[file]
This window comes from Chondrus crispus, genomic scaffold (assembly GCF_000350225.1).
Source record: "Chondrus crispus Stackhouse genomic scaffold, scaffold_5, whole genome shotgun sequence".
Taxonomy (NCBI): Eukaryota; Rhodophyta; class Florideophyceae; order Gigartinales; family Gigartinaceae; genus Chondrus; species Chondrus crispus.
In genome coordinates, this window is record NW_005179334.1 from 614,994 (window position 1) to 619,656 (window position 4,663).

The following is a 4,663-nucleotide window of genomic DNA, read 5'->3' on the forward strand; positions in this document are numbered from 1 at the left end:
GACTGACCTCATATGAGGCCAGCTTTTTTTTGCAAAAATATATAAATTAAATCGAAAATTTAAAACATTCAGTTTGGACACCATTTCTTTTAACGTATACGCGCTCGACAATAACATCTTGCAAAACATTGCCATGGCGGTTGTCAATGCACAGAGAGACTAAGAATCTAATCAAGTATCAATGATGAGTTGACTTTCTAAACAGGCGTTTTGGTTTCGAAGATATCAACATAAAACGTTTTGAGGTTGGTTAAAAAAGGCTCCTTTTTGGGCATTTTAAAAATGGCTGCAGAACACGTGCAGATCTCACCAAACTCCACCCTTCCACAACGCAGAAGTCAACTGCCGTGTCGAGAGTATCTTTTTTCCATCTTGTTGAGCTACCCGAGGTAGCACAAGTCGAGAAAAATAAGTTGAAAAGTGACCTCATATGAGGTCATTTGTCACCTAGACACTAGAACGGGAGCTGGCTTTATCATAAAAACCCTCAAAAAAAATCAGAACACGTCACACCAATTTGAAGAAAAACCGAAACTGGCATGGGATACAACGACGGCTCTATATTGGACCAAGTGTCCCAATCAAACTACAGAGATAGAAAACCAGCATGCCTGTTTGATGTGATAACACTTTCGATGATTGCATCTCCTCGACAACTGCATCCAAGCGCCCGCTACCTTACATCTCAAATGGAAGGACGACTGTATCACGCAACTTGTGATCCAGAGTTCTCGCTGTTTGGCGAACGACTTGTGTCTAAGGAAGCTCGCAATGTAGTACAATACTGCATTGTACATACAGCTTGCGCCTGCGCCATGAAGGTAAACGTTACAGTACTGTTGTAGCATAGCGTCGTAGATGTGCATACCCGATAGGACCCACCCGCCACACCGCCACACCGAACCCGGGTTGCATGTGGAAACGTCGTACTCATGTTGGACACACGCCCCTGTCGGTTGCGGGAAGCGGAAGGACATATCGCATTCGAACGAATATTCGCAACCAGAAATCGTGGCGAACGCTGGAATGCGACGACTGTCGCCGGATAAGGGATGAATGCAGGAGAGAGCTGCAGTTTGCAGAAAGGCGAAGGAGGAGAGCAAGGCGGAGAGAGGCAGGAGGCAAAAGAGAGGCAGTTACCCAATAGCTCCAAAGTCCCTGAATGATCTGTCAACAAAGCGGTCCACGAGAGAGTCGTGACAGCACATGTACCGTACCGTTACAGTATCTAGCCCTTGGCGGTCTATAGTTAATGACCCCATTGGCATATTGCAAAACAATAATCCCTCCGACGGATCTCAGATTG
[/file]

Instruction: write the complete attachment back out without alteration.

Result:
This window comes from Chondrus crispus, genomic scaffold (assembly GCF_000350225.1).
Source record: "Chondrus crispus Stackhouse genomic scaffold, scaffold_5, whole genome shotgun sequence".
Taxonomy (NCBI): Eukaryota; Rhodophyta; class Florideophyceae; order Gigartinales; family Gigartinaceae; genus Chondrus; species Chondrus crispus.
In genome coordinates, this window is record NW_005179334.1 from 614,994 (window position 1) to 619,656 (window position 4,663).

The following is a 4,663-nucleotide window of genomic DNA, read 5'->3' on the forward strand; positions in this document are numbered from 1 at the left end:
GACTGACCTCATATGAGGCCAGCTTTTTTTTGCAAAAATATATAAATTAAATCGAAAATTTAAAACATTCAGTTTGGACACCATTTCTTTTAACGTATACGCGCTCGACAATAACATCTTGCAAAACATTGCCATGGCGGTTGTCAATGCACAGAGAGACTAAGAATCTAATCAAGTATCAATGATGAGTTGACTTTCTAAACAGGCGTTTTGGTTTCGAAGATATCAACATAAAACGTTTTGAGGTTGGTTAAAAAAGGCTCCTTTTTGGGCATTTTAAAAATGGCTGCAGAACACGTGCAGATCTCACCAAACTCCACCCTTCCACAACGCAGAAGTCAACTGCCGTGTCGAGAGTATCTTTTTTCCATCTTGTTGAGCTACCCGAGGTAGCACAAGTCGAGAAAAATAAGTTGAAAAGTGACCTCATATGAGGTCATTTGTCACCTAGACACTAGAACGGGAGCTGGCTTTATCATAAAAACCCTCAAAAAAAATCAGAACACGTCACACCAATTTGAAGAAAAACCGAAACTGGCATGGGATACAACGACGGCTCTATATTGGACCAAGTGTCCCAATCAAACTACAGAGATAGAAAACCAGCATGCCTGTTTGATGTGATAACACTTTCGATGATTGCATCTCCTCGACAACTGCATCCAAGCGCCCGCTACCTTACATCTCAAATGGAAGGACGACTGTATCACGCAACTTGTGATCCAGAGTTCTCGCTGTTTGGCGAACGACTTGTGTCTAAGGAAGCTCGCAATGTAGTACAATACTGCATTGTACATACAGCTTGCGCCTGCGCCATGAAGGTAAACGTTACAGTACTGTTGTAGCATAGCGTCGTAGATGTGCATACCCGATAGGACCCACCCGCCACACCGCCACACCGAACCCGGGTTGCATGTGGAAACGTCGTACTCATGTTGGACACACGCCCCTGTCGGTTGCGGGAAGCGGAAGGACATATCGCATTCGAACGAATATTCGCAACCAGAAATCGTGGCGAACGCTGGAATGCGACGACTGTCGCCGGATAAGGGATGAATGCAGGAGAGAGCTGCAGTTTGCAGAAAGGCGAAGGAGGAGAGCAAGGCGGAGAGAGGCAGGAGGCAAAAGAGAGGCAGTTACCCAATAGCTCCAAAGTCCCTGAATGATCTGTCAACAAAGCGGTCCACGAGAGAGTCGTGACAGCACATGTACCGTACCGTTACAGTATCTAGCCCTTGGCGGTCTATAGTTAATGACCCCATTGGCATATTGCAAAACAATAATCCCTCCGACGGATCTCAGATTG